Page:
Have you ever watched people riding and wondered how they get the horse to do what they want? Or maybe you’ve ridden a few times but want to deepen your understanding about this topic. In this post, we explain the major riding commands and how they’re used to make a horse start moving, change speeds, switch direction, and stop.
Riders use a combination of different cues to signal to the horse what they’d like it to do. They use their hands, legs, seat or weight, and voice. Horses pick up on the slightest movement, so it’s important to be intentional with cues.
Most riding commands are based on the idea of pressure and release. The rider applies pressure, such as a squeeze with the leg, then releases that pressure when the horse performs the desired action. Start with the lightest pressure possible, then only increase the pressure if necessary.
Getting a Horse to Start Moving
Apply light pressure to the horse’s mouth with the reins to get its attention. Squeeze gently with your calves. If the horse does not start moving, you may need to squeeze more sharply. You also want to shift your weight slightly forward.
Riders often make a clicking sound or say a short word like “Walk” or “Go.” Use a quiet but firm voice when addressing a horse. Once the horse has started walking, release the leg pressure and some of the pressure on the horse’s mouth.
To make a horse move more quickly, squeeze with your calves with slightly more pressure than for getting the horse to start walking. Sit taller in the saddle to lighten the weight on the horse. Move your hips back and forth, following the horse’s rhythm or even moving faster than the horse to encourage it to speed up.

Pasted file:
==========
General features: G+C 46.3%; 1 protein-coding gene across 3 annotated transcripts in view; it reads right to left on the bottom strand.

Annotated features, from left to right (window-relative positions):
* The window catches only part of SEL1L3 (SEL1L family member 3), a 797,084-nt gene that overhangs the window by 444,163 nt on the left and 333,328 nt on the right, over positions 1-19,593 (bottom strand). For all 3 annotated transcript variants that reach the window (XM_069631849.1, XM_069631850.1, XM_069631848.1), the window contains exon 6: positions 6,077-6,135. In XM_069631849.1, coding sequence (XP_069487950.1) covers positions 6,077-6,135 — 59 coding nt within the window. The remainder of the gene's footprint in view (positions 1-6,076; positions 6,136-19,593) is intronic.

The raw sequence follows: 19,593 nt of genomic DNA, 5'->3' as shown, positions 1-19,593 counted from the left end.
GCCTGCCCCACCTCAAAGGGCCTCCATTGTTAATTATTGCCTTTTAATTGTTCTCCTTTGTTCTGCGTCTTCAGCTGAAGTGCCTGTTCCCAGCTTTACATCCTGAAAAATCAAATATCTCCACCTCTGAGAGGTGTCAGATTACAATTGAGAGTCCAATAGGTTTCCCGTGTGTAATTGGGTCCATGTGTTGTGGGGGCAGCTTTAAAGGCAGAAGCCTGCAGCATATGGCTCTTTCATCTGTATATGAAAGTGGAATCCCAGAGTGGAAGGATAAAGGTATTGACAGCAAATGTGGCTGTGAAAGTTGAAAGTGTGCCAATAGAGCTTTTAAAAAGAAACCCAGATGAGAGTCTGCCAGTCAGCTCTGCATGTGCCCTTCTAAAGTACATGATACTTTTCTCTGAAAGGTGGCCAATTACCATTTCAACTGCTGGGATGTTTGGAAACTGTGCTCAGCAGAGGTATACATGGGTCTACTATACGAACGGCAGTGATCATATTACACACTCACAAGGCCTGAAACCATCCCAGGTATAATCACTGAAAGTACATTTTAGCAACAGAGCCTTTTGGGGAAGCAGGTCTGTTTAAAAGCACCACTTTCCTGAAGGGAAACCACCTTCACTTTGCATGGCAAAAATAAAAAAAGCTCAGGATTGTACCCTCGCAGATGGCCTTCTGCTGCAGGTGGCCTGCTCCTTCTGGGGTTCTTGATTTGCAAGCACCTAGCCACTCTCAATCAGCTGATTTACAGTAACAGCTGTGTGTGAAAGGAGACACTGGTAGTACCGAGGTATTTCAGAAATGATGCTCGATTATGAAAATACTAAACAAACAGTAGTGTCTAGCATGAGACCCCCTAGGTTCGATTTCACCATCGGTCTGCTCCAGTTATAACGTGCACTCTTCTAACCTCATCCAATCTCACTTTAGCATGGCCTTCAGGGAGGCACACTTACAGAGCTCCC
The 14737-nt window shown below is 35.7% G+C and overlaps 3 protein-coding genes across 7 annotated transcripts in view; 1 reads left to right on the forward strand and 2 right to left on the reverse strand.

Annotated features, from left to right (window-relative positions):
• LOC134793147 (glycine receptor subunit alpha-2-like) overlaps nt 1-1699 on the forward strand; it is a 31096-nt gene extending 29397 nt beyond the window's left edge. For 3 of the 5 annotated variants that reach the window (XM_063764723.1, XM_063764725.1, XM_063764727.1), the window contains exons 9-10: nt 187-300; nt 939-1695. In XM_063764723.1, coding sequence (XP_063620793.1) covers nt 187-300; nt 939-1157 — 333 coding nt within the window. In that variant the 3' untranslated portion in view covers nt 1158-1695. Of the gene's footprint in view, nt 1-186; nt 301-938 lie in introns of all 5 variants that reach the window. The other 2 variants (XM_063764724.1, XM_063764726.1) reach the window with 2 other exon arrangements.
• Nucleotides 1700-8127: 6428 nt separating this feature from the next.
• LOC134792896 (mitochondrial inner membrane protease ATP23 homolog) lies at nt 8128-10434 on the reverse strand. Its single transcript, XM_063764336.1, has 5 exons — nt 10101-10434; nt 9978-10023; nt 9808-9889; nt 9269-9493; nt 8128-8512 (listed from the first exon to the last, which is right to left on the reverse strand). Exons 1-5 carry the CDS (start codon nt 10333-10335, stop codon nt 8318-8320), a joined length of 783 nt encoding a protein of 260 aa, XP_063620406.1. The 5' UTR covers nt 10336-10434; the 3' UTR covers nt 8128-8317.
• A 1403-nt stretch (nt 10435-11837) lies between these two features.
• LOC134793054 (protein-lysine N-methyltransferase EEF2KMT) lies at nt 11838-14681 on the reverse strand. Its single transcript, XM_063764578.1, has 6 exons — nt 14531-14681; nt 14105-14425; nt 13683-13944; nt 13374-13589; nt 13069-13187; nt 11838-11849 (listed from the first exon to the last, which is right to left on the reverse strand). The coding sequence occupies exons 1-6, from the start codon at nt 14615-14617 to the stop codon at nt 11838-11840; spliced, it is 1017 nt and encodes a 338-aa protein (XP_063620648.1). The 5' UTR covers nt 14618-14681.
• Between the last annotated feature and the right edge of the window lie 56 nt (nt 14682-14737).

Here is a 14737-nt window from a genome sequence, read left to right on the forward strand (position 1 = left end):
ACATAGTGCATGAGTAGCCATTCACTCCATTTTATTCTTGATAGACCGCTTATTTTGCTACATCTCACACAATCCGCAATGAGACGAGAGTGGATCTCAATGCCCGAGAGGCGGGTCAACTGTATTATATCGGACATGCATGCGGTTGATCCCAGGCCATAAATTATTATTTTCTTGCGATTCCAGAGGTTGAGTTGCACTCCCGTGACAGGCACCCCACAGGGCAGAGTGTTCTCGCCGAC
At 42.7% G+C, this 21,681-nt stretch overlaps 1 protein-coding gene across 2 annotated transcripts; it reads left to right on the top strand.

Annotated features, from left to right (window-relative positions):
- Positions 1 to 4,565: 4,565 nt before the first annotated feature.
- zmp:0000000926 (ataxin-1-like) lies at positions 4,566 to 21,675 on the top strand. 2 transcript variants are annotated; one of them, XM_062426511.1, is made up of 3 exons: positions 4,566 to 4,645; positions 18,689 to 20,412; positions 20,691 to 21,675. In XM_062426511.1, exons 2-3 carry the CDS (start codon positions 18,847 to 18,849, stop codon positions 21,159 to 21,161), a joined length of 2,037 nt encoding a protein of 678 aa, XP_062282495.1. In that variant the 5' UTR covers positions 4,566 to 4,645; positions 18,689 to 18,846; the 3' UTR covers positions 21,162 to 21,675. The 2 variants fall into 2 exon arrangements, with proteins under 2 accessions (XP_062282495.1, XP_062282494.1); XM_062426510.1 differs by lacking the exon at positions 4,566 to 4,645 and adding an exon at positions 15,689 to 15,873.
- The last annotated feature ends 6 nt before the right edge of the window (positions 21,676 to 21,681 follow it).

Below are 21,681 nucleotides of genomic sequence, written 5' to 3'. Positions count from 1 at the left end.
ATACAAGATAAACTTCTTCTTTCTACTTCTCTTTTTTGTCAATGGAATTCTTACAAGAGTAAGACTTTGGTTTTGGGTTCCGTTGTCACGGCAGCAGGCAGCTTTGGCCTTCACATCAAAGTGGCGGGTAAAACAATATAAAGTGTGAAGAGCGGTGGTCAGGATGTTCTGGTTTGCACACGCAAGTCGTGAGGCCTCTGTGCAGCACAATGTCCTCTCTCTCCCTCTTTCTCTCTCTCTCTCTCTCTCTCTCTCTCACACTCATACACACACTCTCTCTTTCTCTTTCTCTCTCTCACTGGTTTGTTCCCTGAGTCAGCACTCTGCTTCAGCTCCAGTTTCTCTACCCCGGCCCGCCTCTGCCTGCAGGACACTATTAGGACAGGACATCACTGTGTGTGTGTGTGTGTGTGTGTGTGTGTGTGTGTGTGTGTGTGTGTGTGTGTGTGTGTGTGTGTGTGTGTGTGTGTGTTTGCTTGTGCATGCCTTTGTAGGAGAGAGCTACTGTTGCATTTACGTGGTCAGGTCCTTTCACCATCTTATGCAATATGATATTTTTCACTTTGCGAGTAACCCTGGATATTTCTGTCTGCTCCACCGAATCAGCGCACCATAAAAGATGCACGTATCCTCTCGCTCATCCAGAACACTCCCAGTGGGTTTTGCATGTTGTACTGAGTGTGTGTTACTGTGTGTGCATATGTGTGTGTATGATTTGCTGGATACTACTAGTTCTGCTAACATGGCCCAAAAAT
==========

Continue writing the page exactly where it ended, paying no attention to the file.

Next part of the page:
To get a horse to slow down, tighten your stomach muscles, which creates resistance. Maintain leg contact, but do not squeeze the horse. Consider using a voice command like “Whoa” or “Easy.”
When horseback riding, you might use direct reins or neck reins. When making a left turn using direct reins, you would pull with your left hand. When making the same turn with neck reins, you would pull the reins across the horse’s neck toward the left.
If you want a horse to turn, there are also other possible cues. Look where you want to go, turning your head, shoulders, and hips in that direction. Shift your weight slightly in the desired direction so that the horse moves to correct its centre of gravity.
Squeeze just behind the horse’s girth with your outside leg (if you’re turning left, the outside leg is the right leg). With your inside leg (in this case, the left leg), apply pressure directly to the horse’s girth. Once the horse has turned, return to your normal riding position.
To get a horse to back up, shift your weight backward. Try saying “Back.” If the horse is stopped, you can also pull on the reins.
To warn a horse that you’ll want to stop soon, tighten your stomach muscles, lean back in the saddle, and sink your weight into your seat bones. When you’re ready to halt, pull back on the reins. If necessary, use a voice command like “Whoa.”
Do you feel ready to ride a horse? Let us know in the comments!
Hello, My name is Shelby Gatti, and I am the owner of Shelby Ranch. I love being able to share my passion for animals with you and your family. At Shelby Ranch you can expect a ton of family adventure from horseback riding to mechanical bull riding & axe throwing.